Captain's Quarters Blog

« Smoking Something At The UN | Main | Need Prayers »

January 28, 2005
Why Afghanistan Fell Off The Map

A curious phenomenon happened after the fall of the Taliban and the initial preparation for the Iraq invasion -- Afghanistan disappeared. Oh, not physically, perhaps, although judging from the paucity of news coverage from the newest democracy in Southwest Asia, one could be tempted to reach that conclusion. Now American Journalism Review reports on the vanishing Afghanis and the reason why we hear nothing of their progress:

Once a journalism hot spot, Afghanistan was all but left behind when the media's spotlight turned to the conflict in Iraq. In June/July 2003, AJR reported that only a handful of reporters remained in the struggling country on a full-time basis, while other news organizations floated correspondents in and out when time and resources permitted.

A year and a half later, Afghanistan has become even more of an afterthought. Only two news organizations--Newsweek and the Washington Post--have full-time reporters stationed in Kabul, the capital. Other major newspapers, such as the Chicago Tribune and Los Angeles Times, rely on stringers in Afghanistan and correspondents based in New Delhi, India, to cover the region, a stark contrast to the hundreds of reporters pouring into Iraq since the war began. The New York Times uses a stringer, albeit a full-time one. Television networks have nearly disappeared.

With the establishment of a new government and building of infrastructure, a continuing U.S. military presence and the hunt for terrorists, Afghanistan is rife with stories of long-term consequence. Roy Gutman, a veteran Newsday correspondent who became its foreign editor in July, has long criticized the media for their lack of solid, in-depth coverage of what he calls one of the major conflicts of our time and the true beginning of the battle against al Qaeda. Now that major fighting is over, "it's very important to keep a spotlight on Afghanistan to see whether the U.S. government is able to manage it and able to succeed," he says.

Indeed it is, and the Afghanistan phase has had its victories and defeats. Gutman says he's concerned about the supposedly systematic abuse of Afghani prisoners by American militar, but mostly we'd like to get more information on how the new democracy has performed for Afghanistan. The introduction of a self-governing republic in that region, and a fairly secular one at that, should be one of the best stories in the past century. Historians should be sharpening pencils and furiously taking notes, as what has for centuries been a hardscrabble source of upheaval transforms itself (hopefully) into an exporter of democracy.

Instead, the journalists and their corporations have decided that nothing bleeds in Afghanistan any longer, and the attention span and political biases of their masters force a shift of resources to Iraq. I have no problem with Iraq receiving extensive coverage, although I would hardly characterize what we get as particularly deep. We see and hear about bombings, shootings, and beheadings all day long, but the lack of any news outside the most troubled areas of the Sunni Triangle wind up getting the Afghanistan treatment. The result is a skewed, overly pessimistic and unrealistic picture of our progress in Iraq as a whole -- and an almost-complete blackout of Afghanistan as well.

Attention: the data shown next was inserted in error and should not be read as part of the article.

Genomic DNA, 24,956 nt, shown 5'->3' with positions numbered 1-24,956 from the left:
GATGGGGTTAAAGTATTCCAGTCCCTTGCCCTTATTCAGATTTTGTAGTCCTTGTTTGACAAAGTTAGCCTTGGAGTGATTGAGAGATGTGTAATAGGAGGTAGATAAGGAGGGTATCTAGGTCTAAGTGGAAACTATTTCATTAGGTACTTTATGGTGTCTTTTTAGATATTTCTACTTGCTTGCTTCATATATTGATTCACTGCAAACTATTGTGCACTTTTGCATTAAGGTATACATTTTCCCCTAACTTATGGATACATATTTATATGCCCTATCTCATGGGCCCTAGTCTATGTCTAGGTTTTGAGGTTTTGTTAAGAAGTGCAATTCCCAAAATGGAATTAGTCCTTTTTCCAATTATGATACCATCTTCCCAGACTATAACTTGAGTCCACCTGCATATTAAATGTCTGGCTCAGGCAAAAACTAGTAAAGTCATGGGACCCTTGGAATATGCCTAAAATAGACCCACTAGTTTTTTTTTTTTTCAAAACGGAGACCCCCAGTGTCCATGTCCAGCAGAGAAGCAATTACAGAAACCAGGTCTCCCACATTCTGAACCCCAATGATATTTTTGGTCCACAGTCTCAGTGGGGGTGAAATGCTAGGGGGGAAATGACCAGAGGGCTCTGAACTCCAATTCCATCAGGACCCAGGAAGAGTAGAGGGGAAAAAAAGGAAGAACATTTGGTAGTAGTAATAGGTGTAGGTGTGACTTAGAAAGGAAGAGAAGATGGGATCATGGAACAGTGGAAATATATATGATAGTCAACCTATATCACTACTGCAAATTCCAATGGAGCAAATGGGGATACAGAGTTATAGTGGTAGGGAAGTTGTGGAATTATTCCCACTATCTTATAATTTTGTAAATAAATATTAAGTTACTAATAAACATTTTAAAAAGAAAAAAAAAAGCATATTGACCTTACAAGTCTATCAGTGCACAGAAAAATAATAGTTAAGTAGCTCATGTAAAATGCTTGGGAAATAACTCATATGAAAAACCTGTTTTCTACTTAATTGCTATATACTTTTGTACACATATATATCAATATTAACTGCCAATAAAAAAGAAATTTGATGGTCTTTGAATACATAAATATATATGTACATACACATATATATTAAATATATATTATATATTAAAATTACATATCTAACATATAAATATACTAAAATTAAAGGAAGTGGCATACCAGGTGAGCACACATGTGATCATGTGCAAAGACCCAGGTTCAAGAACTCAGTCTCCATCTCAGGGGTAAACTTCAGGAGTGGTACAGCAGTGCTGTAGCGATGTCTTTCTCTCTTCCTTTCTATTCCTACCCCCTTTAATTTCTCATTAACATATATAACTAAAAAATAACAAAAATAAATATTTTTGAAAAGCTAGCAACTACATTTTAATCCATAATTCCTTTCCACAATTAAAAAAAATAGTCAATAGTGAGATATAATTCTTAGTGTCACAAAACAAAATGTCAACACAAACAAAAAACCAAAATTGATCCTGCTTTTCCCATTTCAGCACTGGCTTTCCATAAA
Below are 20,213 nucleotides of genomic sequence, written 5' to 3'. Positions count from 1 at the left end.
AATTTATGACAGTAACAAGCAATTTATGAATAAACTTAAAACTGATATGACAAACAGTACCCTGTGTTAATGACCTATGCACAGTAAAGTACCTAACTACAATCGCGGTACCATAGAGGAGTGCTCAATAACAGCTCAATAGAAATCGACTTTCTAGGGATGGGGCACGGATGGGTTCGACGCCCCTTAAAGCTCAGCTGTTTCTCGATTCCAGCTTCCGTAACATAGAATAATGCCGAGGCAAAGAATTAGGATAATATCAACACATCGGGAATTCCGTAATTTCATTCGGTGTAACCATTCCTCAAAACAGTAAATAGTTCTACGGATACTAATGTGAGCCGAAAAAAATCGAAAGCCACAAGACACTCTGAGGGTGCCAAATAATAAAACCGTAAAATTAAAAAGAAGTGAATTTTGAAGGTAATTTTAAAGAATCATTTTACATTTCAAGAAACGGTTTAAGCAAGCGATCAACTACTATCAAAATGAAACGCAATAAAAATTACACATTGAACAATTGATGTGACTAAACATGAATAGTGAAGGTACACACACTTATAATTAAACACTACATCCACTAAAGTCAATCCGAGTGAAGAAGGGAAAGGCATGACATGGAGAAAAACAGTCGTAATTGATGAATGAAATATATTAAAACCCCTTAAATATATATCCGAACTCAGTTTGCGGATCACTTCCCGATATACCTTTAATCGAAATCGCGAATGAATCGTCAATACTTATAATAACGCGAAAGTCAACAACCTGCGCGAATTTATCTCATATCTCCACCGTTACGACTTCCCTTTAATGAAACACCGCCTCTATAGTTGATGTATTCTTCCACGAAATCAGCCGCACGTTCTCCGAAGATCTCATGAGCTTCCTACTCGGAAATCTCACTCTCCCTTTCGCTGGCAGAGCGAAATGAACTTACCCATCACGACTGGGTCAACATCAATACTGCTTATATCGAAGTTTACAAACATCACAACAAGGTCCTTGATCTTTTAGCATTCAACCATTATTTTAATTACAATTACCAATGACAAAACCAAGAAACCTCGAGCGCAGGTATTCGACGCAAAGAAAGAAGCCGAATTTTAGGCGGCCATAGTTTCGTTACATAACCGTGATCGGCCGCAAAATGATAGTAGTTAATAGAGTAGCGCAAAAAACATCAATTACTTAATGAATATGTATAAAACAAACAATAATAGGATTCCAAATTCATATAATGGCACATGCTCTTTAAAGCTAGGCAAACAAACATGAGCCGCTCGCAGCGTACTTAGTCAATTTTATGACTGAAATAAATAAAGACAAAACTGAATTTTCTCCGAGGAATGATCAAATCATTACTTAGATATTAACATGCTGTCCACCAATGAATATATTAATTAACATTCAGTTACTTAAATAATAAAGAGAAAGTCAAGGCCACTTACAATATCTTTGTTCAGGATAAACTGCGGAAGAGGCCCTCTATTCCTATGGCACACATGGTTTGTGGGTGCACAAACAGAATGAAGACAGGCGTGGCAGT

How bad has the mainstream media retreat been? Kim Hart gives the numbers at the end:

Full time in January 200[5]
Washington Post: 1 reporter
New York Times: 1 full-time stringer
Newsweek: 1 reporter
ABC: 1 full-time freelance producer

Full time in May 2003
Washington Post: 1 reporter
New York Times: 1 full-time stringer
Associated Press: at least 3 reporters
Chicago Tribune: 1 full-time stringer
Christian Science Monitor: 1 reporter
CNN: a team of 4, including 1 reporter
NBC News/MSNBC: 1 reporter-producer
NPR: 1 correspondent
Reuters: a team of 5, including 3 print staffers

The lack of resources in covering what should still be considered a theater of war is appalling. The media have abandoned their responsibilities in reporting the news, instead focusing on the headlines that fit their predetermined narrative. Obviously, Afghanistan no longer fits in that strategy -- which may tell us far more than any of their coverage would have in the first place.

Sphere It Digg! View blog reactions
Posted by Ed Morrissey at January 28, 2005 5:15 PM

Trackback Pings

TrackBack URL for this entry is

Listed below are links to weblogs that reference Why Afghanistan Fell Off The Map:

» Shifting Attention from
I thought the Bush administration was the one that supposedly shifted all attention and resources from Afghanistan to Iraq. Speaking of shifting attention -- unless there are plenty of explosions and dead Iraqi voters to cover, expect the mainstrea... [Read More]

Tracked on January 28, 2005 11:57 PM

» We must be winning in Afghanistan. from Strange Women Lying in Ponds
Back during the Afghanistan phase of our response to 9/11 (remember those days of QUAGMIRE, the LONG AFGHAN WINTER, the MUSLIM STREET SEETHING due to ATTACKS during RAMADAN?). [Read More]

Tracked on January 29, 2005 9:36 AM

» Noticed something missing lately in the news? from Milblog
I'll give you some hints. They had an election recently. They had a peaceful transition of government. Their President thanked the US for all the help, and was ignored by the world press. The improvements in the country were roundly... [Read More]

Tracked on January 29, 2005 11:34 AM

» Daily Dish from The Cool Blue Blog
As I sit down to write this, it is 13 hours until the polls open in Iraq. Many have talked about what it will mean to the Middle East and North African Arab (and Persian) nations as the [Read More]

Tracked on January 29, 2005 11:50 AM

Design & Skinning by:
m2 web studios

blog advertising


Proud Ex-Pat Member of the Bear Flag League!